If you watch police shows, you have probably heard the expression “chain of custody.” In order to use evidence against you, the state must demonstrate the chain of custody between the police search and your trial.
For items with unique characteristics that are not easily changed, tampered with or contaminated, the State may simply present testimony that the item is in substantially the same condition as it was when taken. But for items such as narcotics or blood, the state must show that any tampering or accidental substitution was unlikely. Once the state does this, you may challenge the state by showing actual evidence of tampering, alteration, or substitution.
If you have been charged with a crime, contact an experienced criminal law attorney immediately. An attorney can review your case for its best possible defense. If the evidence in your case was mishandled, an attorney may be able to petition the court to suppress it. Even if the police acted properly and the evidence against you is overwhelming, an attorney who is respected in the court house may be able to negotiate a more favorable plea agreement than you could on your own.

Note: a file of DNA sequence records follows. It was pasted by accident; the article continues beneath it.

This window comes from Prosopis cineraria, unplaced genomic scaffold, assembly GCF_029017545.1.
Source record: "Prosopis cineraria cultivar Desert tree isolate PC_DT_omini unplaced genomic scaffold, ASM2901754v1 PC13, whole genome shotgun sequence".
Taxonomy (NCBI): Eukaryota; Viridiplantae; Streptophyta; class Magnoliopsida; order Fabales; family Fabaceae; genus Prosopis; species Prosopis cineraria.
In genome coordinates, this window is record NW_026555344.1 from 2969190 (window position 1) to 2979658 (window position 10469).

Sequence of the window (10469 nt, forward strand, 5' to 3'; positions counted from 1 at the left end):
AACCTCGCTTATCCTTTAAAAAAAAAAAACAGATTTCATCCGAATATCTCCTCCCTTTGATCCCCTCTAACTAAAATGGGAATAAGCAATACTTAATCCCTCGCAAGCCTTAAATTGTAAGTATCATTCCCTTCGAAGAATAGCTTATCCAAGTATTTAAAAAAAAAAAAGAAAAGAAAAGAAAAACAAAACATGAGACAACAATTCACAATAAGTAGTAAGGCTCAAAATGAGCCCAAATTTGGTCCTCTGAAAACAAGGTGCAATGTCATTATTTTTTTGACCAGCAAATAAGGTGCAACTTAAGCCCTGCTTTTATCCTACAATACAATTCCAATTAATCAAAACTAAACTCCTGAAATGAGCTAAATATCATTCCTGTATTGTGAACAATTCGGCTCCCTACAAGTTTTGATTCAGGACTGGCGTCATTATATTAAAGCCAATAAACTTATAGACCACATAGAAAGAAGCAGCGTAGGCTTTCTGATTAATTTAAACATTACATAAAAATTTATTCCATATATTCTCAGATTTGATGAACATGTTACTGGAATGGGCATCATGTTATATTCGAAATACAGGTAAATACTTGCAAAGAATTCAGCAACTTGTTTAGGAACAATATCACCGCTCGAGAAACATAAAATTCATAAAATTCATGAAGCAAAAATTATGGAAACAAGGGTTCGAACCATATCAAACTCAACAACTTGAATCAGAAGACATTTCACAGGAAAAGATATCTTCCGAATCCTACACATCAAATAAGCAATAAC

If you have questions about this or another related Illinois criminal or traffic matter, please contact Matt Keenan at 847-568-0160 or email email@example.com.
Source: People v Trice.
(Besides Skokie, Matt Keenan also serves the communities of Arlington Heights, Chicago, Deerfield, Des Plaines, Evanston, Glenview, Morton Grove, Mount Prospect, Niles, Northbrook, Park Ridge, Rolling Meadows, Wilmette and Winnetka.)